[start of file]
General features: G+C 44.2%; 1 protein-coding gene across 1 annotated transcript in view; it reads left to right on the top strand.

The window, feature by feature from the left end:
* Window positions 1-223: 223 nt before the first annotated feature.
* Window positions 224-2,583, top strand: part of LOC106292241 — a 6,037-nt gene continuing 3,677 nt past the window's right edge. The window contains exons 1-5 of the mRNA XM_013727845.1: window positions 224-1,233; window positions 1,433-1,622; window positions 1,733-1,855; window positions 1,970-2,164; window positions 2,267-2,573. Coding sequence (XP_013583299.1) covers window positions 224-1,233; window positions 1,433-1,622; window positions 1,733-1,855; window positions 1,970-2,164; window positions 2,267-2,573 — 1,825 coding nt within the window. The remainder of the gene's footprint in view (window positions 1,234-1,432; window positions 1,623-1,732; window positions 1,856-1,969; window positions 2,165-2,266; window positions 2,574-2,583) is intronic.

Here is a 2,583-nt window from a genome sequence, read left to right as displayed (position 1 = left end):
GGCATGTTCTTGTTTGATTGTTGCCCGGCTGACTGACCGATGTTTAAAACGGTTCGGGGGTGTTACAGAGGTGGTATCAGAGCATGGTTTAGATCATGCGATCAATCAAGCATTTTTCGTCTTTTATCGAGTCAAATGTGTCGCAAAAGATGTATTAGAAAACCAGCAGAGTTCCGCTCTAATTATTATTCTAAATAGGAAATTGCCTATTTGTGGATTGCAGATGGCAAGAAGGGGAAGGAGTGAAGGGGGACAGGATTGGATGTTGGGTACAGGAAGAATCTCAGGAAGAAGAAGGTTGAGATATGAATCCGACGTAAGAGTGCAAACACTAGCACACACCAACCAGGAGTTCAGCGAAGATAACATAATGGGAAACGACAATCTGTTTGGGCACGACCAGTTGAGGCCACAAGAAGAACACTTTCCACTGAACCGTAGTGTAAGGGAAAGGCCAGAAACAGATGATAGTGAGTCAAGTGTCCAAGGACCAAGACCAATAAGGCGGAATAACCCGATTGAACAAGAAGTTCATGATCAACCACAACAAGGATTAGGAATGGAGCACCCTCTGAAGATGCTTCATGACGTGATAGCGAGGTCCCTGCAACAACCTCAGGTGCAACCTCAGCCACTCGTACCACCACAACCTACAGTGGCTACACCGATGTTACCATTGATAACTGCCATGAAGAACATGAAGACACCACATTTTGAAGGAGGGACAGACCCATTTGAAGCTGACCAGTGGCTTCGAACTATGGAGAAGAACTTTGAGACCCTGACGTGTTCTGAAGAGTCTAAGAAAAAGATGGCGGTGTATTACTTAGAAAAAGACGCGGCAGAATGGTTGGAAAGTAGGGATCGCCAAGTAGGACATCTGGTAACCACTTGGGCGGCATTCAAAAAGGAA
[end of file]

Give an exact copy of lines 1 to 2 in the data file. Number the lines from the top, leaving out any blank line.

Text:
General features: G+C 44.2%; 1 protein-coding gene across 1 annotated transcript in view; it reads left to right on the top strand.

The window, feature by feature from the left end: